Add up you score, if you have less than
80 points, Farrell’s advice is: Forget market timing and never become a

Behavioral-finance experts at the University of California
Davis studied 66,400 investors. The most-active traders averaged 11.4%
versus 18.5% for the passive investors.

Good stuff — thanks Paul!


Déjà vu! ’90s day-trading mania is back!
Ten-question test: Do you have a trader’s brain for next bear market?
Paul B. Farrell
MarketWatch, 6:48 PM ET Jan 22, 2007

Back on the trading scene
Walter Hamilton
L.A. Times, January 16, 2007

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What's been said:

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  1. Lauriston commented on Jan 28

    Excellent article, always worth reminding ourselves (traders) of these points. I sure hope our friends in China where day-trading is now rampant, will check out this article too. Manicurists in China are now following stocks on a daily basis (I focus on this phenomenon on my blog this weekend).

  2. kurth commented on Jan 28

    So if day trading requires a lack of emotion, rigid discipline, and rapid response without optimism denial or regret, all on a tight budget… why not just have a computer do it? Where is the human element in recognizing trends, or focusing in on salient points. If it’s all best automated, why hasn’t it been? Shouldn’t the giant day trading computer programs of the big boys have already have arbitraged any profitable reward/risk away?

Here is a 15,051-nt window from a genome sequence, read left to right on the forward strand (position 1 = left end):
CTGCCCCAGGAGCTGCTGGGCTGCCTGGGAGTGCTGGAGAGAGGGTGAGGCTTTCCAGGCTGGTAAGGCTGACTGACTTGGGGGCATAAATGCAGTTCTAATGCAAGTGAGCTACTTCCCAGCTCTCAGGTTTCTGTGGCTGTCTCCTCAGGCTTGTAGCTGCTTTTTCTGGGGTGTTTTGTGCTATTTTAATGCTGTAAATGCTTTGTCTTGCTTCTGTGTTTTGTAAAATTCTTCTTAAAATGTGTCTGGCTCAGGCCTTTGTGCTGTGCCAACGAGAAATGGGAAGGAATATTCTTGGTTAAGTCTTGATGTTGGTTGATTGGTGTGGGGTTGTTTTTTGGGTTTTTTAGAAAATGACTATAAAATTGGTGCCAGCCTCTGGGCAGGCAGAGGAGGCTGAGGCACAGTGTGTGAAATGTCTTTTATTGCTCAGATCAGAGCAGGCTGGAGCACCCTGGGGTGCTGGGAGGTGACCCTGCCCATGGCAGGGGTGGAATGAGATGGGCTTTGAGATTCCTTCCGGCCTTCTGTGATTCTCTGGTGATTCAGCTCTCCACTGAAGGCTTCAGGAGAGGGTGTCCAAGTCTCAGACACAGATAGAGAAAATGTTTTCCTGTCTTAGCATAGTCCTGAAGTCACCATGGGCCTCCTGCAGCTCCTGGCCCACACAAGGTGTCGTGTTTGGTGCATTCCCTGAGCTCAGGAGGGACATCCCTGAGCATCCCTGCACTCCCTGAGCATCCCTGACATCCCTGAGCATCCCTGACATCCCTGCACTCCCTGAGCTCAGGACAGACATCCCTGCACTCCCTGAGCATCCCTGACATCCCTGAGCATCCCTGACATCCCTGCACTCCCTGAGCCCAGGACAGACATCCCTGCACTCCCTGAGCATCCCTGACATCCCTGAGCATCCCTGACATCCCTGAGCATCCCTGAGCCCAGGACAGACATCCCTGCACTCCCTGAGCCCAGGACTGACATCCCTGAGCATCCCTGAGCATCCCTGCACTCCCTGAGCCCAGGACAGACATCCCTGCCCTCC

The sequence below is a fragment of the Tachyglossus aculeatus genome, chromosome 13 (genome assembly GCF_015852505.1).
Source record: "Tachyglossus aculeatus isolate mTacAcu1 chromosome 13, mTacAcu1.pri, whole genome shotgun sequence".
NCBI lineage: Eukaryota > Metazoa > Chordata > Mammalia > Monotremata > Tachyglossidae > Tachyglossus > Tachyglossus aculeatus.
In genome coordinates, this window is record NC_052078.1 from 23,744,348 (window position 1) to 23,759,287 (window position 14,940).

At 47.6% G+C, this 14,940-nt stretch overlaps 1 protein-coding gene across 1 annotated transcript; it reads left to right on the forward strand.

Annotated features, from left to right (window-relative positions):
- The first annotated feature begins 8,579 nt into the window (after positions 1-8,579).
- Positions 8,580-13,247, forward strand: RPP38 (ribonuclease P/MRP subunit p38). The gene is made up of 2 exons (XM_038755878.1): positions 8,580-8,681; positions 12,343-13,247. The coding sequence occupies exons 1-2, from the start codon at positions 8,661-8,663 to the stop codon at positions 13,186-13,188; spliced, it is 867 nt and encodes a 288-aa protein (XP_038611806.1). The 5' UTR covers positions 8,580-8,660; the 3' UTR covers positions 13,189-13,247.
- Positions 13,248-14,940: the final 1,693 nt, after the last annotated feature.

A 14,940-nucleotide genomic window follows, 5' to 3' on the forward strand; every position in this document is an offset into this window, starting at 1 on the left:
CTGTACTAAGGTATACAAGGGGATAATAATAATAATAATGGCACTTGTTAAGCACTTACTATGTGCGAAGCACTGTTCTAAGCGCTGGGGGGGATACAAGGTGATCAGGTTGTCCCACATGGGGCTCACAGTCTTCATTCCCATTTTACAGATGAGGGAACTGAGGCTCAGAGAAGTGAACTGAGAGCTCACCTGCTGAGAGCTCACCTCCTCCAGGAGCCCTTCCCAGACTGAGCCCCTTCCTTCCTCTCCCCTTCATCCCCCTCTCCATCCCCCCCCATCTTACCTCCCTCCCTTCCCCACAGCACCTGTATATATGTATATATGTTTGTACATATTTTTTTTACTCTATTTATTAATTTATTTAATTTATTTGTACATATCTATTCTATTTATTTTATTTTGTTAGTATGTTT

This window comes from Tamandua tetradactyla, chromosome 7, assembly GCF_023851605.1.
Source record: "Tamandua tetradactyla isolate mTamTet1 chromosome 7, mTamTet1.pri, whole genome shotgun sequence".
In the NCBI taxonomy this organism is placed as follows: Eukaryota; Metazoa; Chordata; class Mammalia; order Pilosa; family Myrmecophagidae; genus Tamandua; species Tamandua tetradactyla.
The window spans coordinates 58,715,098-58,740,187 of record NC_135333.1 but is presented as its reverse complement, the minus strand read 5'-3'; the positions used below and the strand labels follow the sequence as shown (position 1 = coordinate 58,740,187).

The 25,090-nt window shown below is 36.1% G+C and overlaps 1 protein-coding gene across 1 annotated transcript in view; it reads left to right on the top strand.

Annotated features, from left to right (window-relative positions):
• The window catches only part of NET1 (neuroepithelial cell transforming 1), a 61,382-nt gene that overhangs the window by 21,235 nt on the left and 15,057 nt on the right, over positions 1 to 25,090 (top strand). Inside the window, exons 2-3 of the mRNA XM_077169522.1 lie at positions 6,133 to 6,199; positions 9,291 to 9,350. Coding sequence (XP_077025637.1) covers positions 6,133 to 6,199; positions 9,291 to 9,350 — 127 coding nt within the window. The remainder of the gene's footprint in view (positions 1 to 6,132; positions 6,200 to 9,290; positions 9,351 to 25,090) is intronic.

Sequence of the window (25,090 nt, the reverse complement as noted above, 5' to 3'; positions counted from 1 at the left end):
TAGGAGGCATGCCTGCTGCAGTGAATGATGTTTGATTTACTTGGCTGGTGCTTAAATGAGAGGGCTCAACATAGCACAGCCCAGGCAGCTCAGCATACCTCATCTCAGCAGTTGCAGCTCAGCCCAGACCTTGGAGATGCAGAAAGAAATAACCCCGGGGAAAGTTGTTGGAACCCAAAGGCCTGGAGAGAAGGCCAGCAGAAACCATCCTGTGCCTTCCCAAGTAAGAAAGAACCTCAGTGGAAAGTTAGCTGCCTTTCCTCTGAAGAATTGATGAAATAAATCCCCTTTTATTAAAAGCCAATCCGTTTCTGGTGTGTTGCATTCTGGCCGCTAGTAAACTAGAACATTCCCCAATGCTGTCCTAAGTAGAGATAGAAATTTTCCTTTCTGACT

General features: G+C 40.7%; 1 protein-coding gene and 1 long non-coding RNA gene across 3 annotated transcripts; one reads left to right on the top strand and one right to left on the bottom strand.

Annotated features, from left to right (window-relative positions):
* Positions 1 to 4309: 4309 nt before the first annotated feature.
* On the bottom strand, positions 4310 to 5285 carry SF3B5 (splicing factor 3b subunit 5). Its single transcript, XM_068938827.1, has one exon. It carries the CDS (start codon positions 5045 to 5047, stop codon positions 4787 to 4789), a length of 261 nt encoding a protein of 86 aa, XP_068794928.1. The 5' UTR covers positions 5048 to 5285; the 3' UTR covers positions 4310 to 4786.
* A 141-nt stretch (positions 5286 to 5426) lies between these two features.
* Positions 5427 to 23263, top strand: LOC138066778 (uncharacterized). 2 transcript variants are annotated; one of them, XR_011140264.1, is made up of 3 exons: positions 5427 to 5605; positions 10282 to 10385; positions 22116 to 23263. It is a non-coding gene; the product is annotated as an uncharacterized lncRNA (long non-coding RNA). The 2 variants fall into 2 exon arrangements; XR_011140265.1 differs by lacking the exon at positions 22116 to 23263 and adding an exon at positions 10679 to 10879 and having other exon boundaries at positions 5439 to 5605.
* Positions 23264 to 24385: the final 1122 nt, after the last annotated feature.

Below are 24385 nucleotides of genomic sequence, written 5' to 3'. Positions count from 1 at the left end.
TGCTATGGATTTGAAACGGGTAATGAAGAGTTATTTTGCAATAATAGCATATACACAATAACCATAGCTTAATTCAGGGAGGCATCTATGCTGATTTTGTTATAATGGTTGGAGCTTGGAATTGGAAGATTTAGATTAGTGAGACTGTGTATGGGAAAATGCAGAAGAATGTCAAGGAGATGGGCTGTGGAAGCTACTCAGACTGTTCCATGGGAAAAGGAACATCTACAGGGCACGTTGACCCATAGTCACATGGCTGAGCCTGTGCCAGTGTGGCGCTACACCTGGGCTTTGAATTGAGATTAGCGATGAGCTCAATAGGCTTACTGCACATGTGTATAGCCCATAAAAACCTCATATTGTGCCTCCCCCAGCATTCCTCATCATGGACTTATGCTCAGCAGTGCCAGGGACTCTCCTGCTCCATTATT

Sorry if my preaching has disturbed choral practice.

  3. lurker commented on Jan 28

    I guess I am shocked/puzzled by the low amount of money made. Is this the average so some daytraders make many multiples of this? Hardly seems worth the stress for $50,000 a year. What are the hedge funds doing if not a form a daytrading? Are we talking about scalping vs. other forms? Lauriston that China story was fascinating. Bubble schmubble over there I suppose.
    I think the bears need to get cracking this week or it is all bulls for awhile.

  4. alexd commented on Jan 28

    I have a problem with the definition of trading. It is one of duration. I think the real definition should be a person who is able to support himself via his trading. This in opposition to living off dividends.

    If you do one trade a year and it earns enough for you to live off then you might simply be a superior trader. I am assuming you are spending the rest of the time on a warm sunny beach somewhere or what ever is idyllic for you.

    It just seems too narrow a definition. Otherwise I suspect the reasoning is good.

    Also this goes back to the question of average. As it has been noted put me into the same room as Bill Gates and the average earnings gets a little distorted as to what each really receives or has.

  5. ~ Nona commented on Jan 28

    alexd, you make a good point, of course, but the article wasn’t discussing trading per se. DAY-trading, which is a fairly specific duration, is the subject of the article.